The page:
Regardless of the true nature of Mr. Berman's responsibilities in this case, his diligence and zeal with respect to collections has enabled the Court to accumulate $241,959.58.1 Although Mr. Berman claims that defendant Senda still owes $51,400.12 in unpaid interest and principal, the Court's calculations show otherwise. Despite the amount collected, however, the only disbursements paid from the account thus far have been to the law firms in charge of collection, who have received $68,814.76 to date. This figure represents $13,296.42 in total hourly fees and expenses, and $55,518.34 in contingency fees. The balance held in the Court's account in this case as of September 29, 1995 was $184,028.02, including accrued interest.
At the hearing held on May 30, 1995, the parties discussed the current status of the case, and offered suggestions for its final resolution. According to Mr. Berman, who presented a plan on behalf of plaintiffs, no disbursements should be made until defendant pays his judgment in full. Plaintiff suggests that the Court should collect the outstanding balance of principal and interest, and then begin disbursing the funds to the individual judgment creditors according to the order of priority already established by the Court.2 Defendant, on the other hand, urges the Court to excuse defendant from
paying the remaining amount of the judgment against him and to begin making immediate disbursements to the judgment creditors. The justification for defendant's suggestion is twofold. First, defendant argues that the judgment creditors have already waited long enough without receiving the benefit of their judgments. Second, defendant claims that, as a result of the decisions of certain judgment creditors to release their claims to their judgments, the Court already has collected sufficient funds to pay in full, with interest, all of the claims of the judgment creditors who are still making demands for payment, as well as all of the attorney's fees due Mr. Berman. According to defendant, three judgment creditors ) the Bank of Guam, Island Hardware Inc., of Guam, and United Micronesia Development Association (UMDA) ) all have released their claims to judgments in this case.3 Defendant further requests that the Court refund to him any amount that may be released by the these three judgment creditors. Defendant bases his request upon FSM Civ. R. 60(b)(5), which states that "[o]n motion and upon such terms as are just, the court may relieve a party . . . from a final judgment [if] the judgment has been satisfied, released, or discharged."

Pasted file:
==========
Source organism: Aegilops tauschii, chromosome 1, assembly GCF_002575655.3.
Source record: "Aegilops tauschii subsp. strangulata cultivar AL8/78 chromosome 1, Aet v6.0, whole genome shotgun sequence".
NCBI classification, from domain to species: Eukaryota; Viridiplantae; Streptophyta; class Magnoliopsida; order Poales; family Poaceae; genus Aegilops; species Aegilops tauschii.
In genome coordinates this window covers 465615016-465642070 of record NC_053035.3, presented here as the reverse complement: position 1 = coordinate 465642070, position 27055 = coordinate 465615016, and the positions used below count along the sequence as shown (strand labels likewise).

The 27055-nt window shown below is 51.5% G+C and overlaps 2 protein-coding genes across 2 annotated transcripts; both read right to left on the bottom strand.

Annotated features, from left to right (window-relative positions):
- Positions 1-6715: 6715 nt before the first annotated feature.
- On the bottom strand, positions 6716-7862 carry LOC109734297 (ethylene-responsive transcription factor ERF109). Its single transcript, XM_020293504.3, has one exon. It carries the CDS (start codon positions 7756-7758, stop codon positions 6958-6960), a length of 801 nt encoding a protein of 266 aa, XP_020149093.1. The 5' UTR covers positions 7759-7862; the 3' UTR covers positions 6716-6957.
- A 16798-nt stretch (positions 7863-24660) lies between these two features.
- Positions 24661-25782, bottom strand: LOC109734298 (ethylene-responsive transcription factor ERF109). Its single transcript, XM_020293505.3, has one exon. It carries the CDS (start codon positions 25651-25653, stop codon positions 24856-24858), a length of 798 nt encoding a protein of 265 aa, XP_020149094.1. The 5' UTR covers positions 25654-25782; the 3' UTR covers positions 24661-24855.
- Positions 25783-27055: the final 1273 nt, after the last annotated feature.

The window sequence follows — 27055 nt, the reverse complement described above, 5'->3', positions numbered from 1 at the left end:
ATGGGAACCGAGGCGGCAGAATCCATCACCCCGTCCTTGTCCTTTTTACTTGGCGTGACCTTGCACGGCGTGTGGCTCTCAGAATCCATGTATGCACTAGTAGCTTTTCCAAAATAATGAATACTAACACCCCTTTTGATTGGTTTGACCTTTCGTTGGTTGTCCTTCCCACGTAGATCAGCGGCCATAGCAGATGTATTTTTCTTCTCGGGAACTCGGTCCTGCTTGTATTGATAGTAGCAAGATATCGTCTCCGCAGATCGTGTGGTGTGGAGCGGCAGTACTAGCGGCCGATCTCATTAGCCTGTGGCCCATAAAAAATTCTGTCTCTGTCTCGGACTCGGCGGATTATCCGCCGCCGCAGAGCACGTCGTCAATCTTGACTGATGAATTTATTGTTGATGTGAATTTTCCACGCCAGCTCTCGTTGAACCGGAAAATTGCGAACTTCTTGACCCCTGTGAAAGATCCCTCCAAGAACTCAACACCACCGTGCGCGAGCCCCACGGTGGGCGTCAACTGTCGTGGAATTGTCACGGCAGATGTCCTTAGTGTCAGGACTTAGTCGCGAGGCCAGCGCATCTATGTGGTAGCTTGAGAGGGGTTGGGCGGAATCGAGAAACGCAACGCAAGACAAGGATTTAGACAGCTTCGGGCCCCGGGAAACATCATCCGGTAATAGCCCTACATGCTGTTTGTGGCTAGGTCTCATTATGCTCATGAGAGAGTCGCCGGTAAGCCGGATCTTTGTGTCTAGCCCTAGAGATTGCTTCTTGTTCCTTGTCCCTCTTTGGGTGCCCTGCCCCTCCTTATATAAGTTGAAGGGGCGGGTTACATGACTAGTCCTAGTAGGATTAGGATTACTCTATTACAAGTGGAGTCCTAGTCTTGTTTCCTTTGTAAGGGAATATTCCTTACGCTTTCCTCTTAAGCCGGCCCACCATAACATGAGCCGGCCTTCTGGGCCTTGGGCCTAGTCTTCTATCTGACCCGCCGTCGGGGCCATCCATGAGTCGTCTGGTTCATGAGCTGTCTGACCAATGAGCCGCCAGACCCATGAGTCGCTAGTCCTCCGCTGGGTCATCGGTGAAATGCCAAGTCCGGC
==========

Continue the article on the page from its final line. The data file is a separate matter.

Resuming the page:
The Court appreciates the approaches suggested by the parties and concurs with their desire to finally resolve this matter. The Court recognizes, however, that this case presents unique facts and circumstances that must be considered and incorporated into any final payment plan in order for the Court to effect substantial justice. Principal among the equitable concerns in this case is the need to provide the judgment creditors the benefit of their judgments. Thus, although the Court has adopted many of the suggestions presented by the parties, the Court has elected to fashion its own approach rather than to adopt either party's plan in its entirety.